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dc.contributor.advisorChairperson, Graduate Committee: A. Michael Babcocken
dc.contributor.authorMcNeill, Damon Leeen
dc.date.accessioned2013-06-25T18:37:40Z
dc.date.available2013-06-25T18:37:40Z
dc.date.issued2007en
dc.identifier.urihttps://scholarworks.montana.edu/xmlui/handle/1/1843en
dc.description.abstractThe most insidious consequences of transient ischemia are its effect on the hippocampus and the memory systems it serves. The novelty preference test is a direct measure of memory function and has been used in the rat and primate animal models. The gerbil animal model has been used extensively to study the mechanism of ischemic brain damage; however, the novelty preference paradigm has not been used to study memory impairment in this species. In addition, the novelty preference paradigm has not been tested with models of ischemia. In the present experiment, Mongolian gerbils were tested in two different types of novelty-preference tasks (Object and Arrangement) following either ischemic insult or a sham control surgery.en
dc.description.abstractThere was no significant difference in preference for novel objects between ischemic and sham groups. However, ischemic gerbils showed a significant decrease in preference for novel arrangements relative to shams. These findings are consistent with previous studies that have demonstrated the dissociation between object and arrangement memory using rats and primates. The results of the present study indicate that the novelty preference paradigm can be successfully used with the gerbil model for ischemic brain damage to study memory impairment and neuroprotective agents.en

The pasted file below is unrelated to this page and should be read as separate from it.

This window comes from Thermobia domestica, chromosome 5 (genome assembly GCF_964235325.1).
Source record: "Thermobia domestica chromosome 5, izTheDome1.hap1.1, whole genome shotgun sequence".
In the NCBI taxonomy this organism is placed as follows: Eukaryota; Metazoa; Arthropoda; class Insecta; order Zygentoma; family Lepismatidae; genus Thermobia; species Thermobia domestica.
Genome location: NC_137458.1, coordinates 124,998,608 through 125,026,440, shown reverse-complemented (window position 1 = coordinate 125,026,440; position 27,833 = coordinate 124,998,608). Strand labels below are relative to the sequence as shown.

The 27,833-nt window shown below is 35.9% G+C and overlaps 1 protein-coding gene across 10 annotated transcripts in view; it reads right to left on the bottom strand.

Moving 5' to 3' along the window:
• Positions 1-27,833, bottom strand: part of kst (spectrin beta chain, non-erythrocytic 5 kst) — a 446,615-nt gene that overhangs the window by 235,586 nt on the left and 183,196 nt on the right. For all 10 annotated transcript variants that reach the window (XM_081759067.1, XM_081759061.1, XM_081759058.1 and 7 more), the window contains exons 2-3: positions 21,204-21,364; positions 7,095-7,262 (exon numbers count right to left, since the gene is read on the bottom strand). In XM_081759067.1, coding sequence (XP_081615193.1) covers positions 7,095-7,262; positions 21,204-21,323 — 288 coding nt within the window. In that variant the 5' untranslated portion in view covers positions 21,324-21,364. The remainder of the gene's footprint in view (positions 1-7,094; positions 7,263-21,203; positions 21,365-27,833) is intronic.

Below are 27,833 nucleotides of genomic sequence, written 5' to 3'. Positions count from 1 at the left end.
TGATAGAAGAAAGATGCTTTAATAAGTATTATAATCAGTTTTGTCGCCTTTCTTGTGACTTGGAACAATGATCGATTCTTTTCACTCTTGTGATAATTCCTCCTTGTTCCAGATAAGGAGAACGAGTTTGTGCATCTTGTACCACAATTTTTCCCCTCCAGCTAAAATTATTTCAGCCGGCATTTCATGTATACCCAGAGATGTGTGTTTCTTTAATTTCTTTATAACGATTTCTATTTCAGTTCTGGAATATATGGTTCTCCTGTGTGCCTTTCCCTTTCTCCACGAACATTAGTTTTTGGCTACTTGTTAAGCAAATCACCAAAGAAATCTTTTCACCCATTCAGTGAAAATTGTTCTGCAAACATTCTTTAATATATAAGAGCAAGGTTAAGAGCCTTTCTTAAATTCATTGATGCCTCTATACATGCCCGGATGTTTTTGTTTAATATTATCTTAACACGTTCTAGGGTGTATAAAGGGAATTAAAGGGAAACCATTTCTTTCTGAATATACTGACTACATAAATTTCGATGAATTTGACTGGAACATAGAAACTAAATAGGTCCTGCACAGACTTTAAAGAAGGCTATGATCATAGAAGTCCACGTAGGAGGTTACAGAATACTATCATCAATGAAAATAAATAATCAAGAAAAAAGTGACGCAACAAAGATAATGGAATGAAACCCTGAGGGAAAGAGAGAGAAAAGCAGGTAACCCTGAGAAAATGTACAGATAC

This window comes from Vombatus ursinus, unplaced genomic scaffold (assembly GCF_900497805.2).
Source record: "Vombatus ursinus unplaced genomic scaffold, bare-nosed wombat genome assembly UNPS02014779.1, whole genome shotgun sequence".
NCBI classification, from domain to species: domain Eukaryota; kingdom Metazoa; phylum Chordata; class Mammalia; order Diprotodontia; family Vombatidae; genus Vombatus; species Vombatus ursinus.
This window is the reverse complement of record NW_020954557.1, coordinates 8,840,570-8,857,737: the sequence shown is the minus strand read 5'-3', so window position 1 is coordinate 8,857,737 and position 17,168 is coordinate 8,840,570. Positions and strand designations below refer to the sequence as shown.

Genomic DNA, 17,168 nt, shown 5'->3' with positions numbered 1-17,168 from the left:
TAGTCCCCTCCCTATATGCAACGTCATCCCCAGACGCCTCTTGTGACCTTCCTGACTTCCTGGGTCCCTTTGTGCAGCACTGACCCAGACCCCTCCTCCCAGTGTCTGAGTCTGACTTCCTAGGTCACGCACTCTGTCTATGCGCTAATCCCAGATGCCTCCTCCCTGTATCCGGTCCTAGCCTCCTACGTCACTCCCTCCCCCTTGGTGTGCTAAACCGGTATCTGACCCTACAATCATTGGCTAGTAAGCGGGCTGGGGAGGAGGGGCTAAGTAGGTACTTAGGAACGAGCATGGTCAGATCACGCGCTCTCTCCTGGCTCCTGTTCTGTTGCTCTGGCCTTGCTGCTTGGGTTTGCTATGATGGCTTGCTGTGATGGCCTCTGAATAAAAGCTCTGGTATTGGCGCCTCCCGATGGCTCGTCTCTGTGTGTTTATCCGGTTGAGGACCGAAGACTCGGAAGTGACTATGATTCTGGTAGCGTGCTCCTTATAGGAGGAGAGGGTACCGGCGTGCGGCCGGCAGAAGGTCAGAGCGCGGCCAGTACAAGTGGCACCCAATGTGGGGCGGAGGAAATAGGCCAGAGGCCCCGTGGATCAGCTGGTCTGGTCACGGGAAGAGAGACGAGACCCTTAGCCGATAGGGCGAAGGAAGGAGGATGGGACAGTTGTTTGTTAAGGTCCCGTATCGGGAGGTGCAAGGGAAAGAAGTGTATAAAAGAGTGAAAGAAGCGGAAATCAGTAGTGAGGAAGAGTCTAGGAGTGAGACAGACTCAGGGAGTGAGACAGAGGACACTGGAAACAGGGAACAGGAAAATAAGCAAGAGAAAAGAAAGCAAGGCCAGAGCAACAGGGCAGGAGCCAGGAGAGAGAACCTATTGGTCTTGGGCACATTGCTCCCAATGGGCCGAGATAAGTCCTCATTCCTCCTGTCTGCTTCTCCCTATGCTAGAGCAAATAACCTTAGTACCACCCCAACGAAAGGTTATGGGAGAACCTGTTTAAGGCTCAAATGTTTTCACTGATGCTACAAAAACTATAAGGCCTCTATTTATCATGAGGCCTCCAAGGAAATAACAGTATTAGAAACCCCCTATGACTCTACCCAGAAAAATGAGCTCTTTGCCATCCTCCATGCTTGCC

dc.language.isoenen
dc.publisherMontana State University - Bozeman, College of Letters & Scienceen
dc.subject.lcshMemory.en
dc.subject.lcshTesting.en
dc.subject.lcshHippocampus (Brain).en
dc.subject.lcshDiseases.en
dc.titleHippocampal damage and novelty preference in the ischemic gerbil : dissociating object and arrangement memoryen
dc.typeThesisen
dc.rights.holderCopyright 2007 by Damon Lee McNeillen
thesis.catalog.ckey1286557en
thesis.degree.committeemembersMembers, Graduate Committee: Keith Hutchison; Richard Blocken
thesis.degree.departmentPsychology.en
thesis.degree.genreThesisen
thesis.degree.nameMSen
thesis.format.extentfirstpage1en
thesis.format.extentlastpage35en


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